I was diagnosed with breast cancer when I was only 28 years old. It has been an emotionally charged and mentally draining battle since then.
I’m fortunate I have a strong support system in my family and friends. “You’re a strong woman, Penelope. You can do this.”
They encouraged me to look into supplementary methods to deal with cancer and therapies that may help my mental well-being as I go through this journey towards recovery.
My sweet husband gave me an aromatherapy kit to help me in my morning meditations. My sister would pick me up every Sunday for an afternoon reflection walk in the park.
I’m grateful for the positivity that I have now despite my continuous battle with cancer. But I was not always this brave, especially when I first found out about my condition.
It Started With Some Painful News
I first felt the pain in my right breast after my morning jog on a Saturday. I went home earlier than usual and went straight to the bathroom to take a shower.
Instinctively, I checked my right breast. My heart dropped when I felt a little lump on one side of it near my armpit. I dialed the hospital to book an appointment for a check-up later that day.
As I waited anxiously in the reception area, I thought of my Aunt Jo. She was diagnosed with lobular carcinoma when she was just 35.
“I’m 28. It’s too early for me,” I told myself as my eyes welled up. The receptionist had to call my name twice before I heard her.
Dr. Evie asked me some questions about the breast lump as she did a breast exam. I knew there was something wrong when she advised me to do a routine mammogram, breast ultrasound, and other blood tests.
After my breast ultrasound, Dr. Evie confirmed my fears. The lump on the side of my right breast is not just a benign cyst but a tumor.
I felt weak and betrayed. Why me?
When I got home, my husband was waiting for me with a take-out from our favorite restaurant. I hesitantly sat at the dining table while I stared at him, unable to speak.
The moment when Ryan asked me what was wrong, I started crying. He hugged me as I told him “I have cancer.”
Accepting the Challenge
Ryan looked at me, shocked. Then after almost a minute, he embraced me even tighter and started sobbing too.
Instantly, I felt another wave of fear. Who will take care of Ryan if I die from this cancer? Will we ever have kids? What if I lose him? This rush of horror and panic took over me, and I started to squeal “I’m sorry” without knowing why.
When we went back to the clinic, Dr. Evie explained everything that we needed to know to get started on my treatment. She recommended lumpectomy to remove the tumor and breast radiation therapy after the surgery to kill the cancer cells.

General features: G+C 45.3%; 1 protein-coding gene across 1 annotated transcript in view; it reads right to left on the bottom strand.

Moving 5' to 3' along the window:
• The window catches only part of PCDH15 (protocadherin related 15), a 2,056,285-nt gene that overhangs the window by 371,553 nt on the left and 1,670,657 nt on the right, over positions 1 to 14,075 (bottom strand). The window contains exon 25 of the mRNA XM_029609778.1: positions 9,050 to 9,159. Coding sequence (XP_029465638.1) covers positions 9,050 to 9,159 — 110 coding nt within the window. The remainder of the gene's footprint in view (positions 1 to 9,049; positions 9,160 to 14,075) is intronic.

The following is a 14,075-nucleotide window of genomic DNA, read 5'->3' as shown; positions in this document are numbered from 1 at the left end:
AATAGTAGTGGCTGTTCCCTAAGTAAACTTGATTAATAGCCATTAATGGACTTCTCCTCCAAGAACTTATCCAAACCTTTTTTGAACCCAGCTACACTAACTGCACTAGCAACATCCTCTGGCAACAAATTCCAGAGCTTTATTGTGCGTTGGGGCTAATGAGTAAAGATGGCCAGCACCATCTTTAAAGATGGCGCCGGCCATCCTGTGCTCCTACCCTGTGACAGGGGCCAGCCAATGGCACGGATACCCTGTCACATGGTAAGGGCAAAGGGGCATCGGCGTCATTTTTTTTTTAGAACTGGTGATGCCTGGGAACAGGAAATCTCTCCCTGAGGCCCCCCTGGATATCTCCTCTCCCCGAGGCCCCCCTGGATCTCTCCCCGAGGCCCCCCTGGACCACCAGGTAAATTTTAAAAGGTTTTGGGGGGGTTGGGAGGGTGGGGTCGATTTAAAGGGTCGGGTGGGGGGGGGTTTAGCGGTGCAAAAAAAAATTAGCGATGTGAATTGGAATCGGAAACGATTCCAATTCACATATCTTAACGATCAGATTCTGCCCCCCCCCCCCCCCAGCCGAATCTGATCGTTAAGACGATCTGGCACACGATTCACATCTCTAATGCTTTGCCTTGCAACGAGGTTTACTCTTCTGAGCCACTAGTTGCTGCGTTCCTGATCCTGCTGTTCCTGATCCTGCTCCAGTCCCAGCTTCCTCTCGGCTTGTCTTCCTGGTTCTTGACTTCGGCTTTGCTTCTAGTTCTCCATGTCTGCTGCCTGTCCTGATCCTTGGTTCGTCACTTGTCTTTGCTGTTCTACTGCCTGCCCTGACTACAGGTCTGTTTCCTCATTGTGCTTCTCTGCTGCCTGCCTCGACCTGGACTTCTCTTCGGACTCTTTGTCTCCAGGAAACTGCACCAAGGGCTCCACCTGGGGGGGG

Undergoing Surgery and Therapy
The anxiety we both felt overwhelmed us even before the surgery and as I started my radiation therapy, after more than a week of recovery.
I agreed to do external beam radiation to kill all the cancer cells and protect the healthy tissues in my right breast. Dr. Evie recommended doing five days of therapy per week for six weeks.
Before starting my first therapy, I had to undergo a planning session to map out the area to be treated. I was carefully positioned in an immobilization device, and the radiologist started to reduce the dose near my heart and lungs.
Then, a tattoo device was used to permanently mark the treatment area. The simulation process took more than an hour. We scheduled my first radiation therapy after the simulation process.
When it was time for the therapy, my heart was pounding. I was led to the immobilization device. I lied on my stomach, then put both of my hands above my head.
The radiologist asked me to be still and then turned the machine on. I heard a whirring sound as I forced myself to relax. I thought of my husband waiting for me outside and tried to stay positive.
The session only took 30 seconds to a minute, but it felt like hours, and I felt exhausted after. We went straight home and hoped for the best. If you’re thinking od undergoing the same prcedure I went in, visit areaguides.net to see the nearest facility!
Building a Support System
After a week of therapy sessions, I noticed some redness and discoloration on my right breast. I knew it was expected with radiation therapy, but I still felt worried and insecure.
I felt older and unattractive on most days. But my husband never failed to cheer me up and encourage me to fight harder. My family has always been there to support me as well. They never let me feel that I was alone fighting this.
It took me a while, but I’m now starting to see the positive side of my condition. I now wake up every morning feeling grateful that I’m still alive. More than ever, I’m motivated to live a healthy, meaningful life, one day at a time.